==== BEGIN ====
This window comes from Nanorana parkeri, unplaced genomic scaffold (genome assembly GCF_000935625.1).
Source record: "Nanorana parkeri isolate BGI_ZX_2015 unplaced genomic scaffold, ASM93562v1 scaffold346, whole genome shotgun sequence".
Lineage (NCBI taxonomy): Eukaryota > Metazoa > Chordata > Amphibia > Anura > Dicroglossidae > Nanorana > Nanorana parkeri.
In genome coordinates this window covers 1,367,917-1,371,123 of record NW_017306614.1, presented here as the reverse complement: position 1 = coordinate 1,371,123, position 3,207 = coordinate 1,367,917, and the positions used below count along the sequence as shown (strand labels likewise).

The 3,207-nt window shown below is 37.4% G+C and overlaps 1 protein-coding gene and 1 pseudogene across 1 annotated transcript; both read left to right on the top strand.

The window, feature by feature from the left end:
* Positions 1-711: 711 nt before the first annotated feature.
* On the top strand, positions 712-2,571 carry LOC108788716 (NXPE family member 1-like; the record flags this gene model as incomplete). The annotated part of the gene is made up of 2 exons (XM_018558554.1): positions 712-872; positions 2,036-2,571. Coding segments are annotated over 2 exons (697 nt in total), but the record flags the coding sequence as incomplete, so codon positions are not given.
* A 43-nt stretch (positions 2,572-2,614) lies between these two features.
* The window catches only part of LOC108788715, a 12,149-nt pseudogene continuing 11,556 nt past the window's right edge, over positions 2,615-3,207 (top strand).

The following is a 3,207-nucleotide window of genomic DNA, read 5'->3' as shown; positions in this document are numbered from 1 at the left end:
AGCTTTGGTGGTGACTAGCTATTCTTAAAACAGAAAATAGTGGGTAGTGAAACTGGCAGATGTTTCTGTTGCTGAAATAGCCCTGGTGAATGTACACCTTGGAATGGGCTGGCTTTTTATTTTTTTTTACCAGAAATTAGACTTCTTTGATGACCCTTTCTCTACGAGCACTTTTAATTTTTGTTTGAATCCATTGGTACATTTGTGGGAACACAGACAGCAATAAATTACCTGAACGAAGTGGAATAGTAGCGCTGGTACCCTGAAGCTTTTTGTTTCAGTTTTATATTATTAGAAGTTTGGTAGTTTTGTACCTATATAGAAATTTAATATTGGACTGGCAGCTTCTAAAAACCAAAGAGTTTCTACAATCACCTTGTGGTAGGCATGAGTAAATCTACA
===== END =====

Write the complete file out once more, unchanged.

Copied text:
This window comes from Nanorana parkeri, unplaced genomic scaffold (genome assembly GCF_000935625.1).
Source record: "Nanorana parkeri isolate BGI_ZX_2015 unplaced genomic scaffold, ASM93562v1 scaffold346, whole genome shotgun sequence".
Lineage (NCBI taxonomy): Eukaryota > Metazoa > Chordata > Amphibia > Anura > Dicroglossidae > Nanorana > Nanorana parkeri.
In genome coordinates this window covers 1,367,917-1,371,123 of record NW_017306614.1, presented here as the reverse complement: position 1 = coordinate 1,371,123, position 3,207 = coordinate 1,367,917, and the positions used below count along the sequence as shown (strand labels likewise).

The 3,207-nt window shown below is 37.4% G+C and overlaps 1 protein-coding gene and 1 pseudogene across 1 annotated transcript; both read left to right on the top strand.

The window, feature by feature from the left end:
* Positions 1-711: 711 nt before the first annotated feature.
* On the top strand, positions 712-2,571 carry LOC108788716 (NXPE family member 1-like; the record flags this gene model as incomplete). The annotated part of the gene is made up of 2 exons (XM_018558554.1): positions 712-872; positions 2,036-2,571. Coding segments are annotated over 2 exons (697 nt in total), but the record flags the coding sequence as incomplete, so codon positions are not given.
* A 43-nt stretch (positions 2,572-2,614) lies between these two features.
* The window catches only part of LOC108788715, a 12,149-nt pseudogene continuing 11,556 nt past the window's right edge, over positions 2,615-3,207 (top strand).

The following is a 3,207-nucleotide window of genomic DNA, read 5'->3' as shown; positions in this document are numbered from 1 at the left end:
AGCTTTGGTGGTGACTAGCTATTCTTAAAACAGAAAATAGTGGGTAGTGAAACTGGCAGATGTTTCTGTTGCTGAAATAGCCCTGGTGAATGTACACCTTGGAATGGGCTGGCTTTTTATTTTTTTTTACCAGAAATTAGACTTCTTTGATGACCCTTTCTCTACGAGCACTTTTAATTTTTGTTTGAATCCATTGGTACATTTGTGGGAACACAGACAGCAATAAATTACCTGAACGAAGTGGAATAGTAGCGCTGGTACCCTGAAGCTTTTTGTTTCAGTTTTATATTATTAGAAGTTTGGTAGTTTTGTACCTATATAGAAATTTAATATTGGACTGGCAGCTTCTAAAAACCAAAGAGTTTCTACAATCACCTTGTGGTAGGCATGAGTAAATCTACA